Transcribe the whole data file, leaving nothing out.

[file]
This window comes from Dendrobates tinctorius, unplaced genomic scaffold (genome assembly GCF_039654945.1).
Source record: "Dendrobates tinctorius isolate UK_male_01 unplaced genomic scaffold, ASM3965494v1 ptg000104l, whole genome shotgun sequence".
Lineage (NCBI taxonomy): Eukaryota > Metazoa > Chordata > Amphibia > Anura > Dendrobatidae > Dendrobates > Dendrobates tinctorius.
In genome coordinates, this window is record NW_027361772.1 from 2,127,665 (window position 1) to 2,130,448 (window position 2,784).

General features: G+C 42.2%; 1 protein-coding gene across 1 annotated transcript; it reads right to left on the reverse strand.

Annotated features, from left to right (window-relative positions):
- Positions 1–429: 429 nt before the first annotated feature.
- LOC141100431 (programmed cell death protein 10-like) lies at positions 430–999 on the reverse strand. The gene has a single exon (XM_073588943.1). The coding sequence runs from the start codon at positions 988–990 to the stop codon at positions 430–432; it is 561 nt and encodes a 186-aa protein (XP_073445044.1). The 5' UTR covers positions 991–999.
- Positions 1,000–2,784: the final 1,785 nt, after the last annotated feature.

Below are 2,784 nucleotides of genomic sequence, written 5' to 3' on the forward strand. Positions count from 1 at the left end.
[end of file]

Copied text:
This window comes from Dendrobates tinctorius, unplaced genomic scaffold (genome assembly GCF_039654945.1).
Source record: "Dendrobates tinctorius isolate UK_male_01 unplaced genomic scaffold, ASM3965494v1 ptg000104l, whole genome shotgun sequence".
Lineage (NCBI taxonomy): Eukaryota > Metazoa > Chordata > Amphibia > Anura > Dendrobatidae > Dendrobates > Dendrobates tinctorius.
In genome coordinates, this window is record NW_027361772.1 from 2,127,665 (window position 1) to 2,130,448 (window position 2,784).

General features: G+C 42.2%; 1 protein-coding gene across 1 annotated transcript; it reads right to left on the reverse strand.

Annotated features, from left to right (window-relative positions):
- Positions 1–429: 429 nt before the first annotated feature.
- LOC141100431 (programmed cell death protein 10-like) lies at positions 430–999 on the reverse strand. The gene has a single exon (XM_073588943.1). The coding sequence runs from the start codon at positions 988–990 to the stop codon at positions 430–432; it is 561 nt and encodes a 186-aa protein (XP_073445044.1). The 5' UTR covers positions 991–999.
- Positions 1,000–2,784: the final 1,785 nt, after the last annotated feature.

Below are 2,784 nucleotides of genomic sequence, written 5' to 3' on the forward strand. Positions count from 1 at the left end.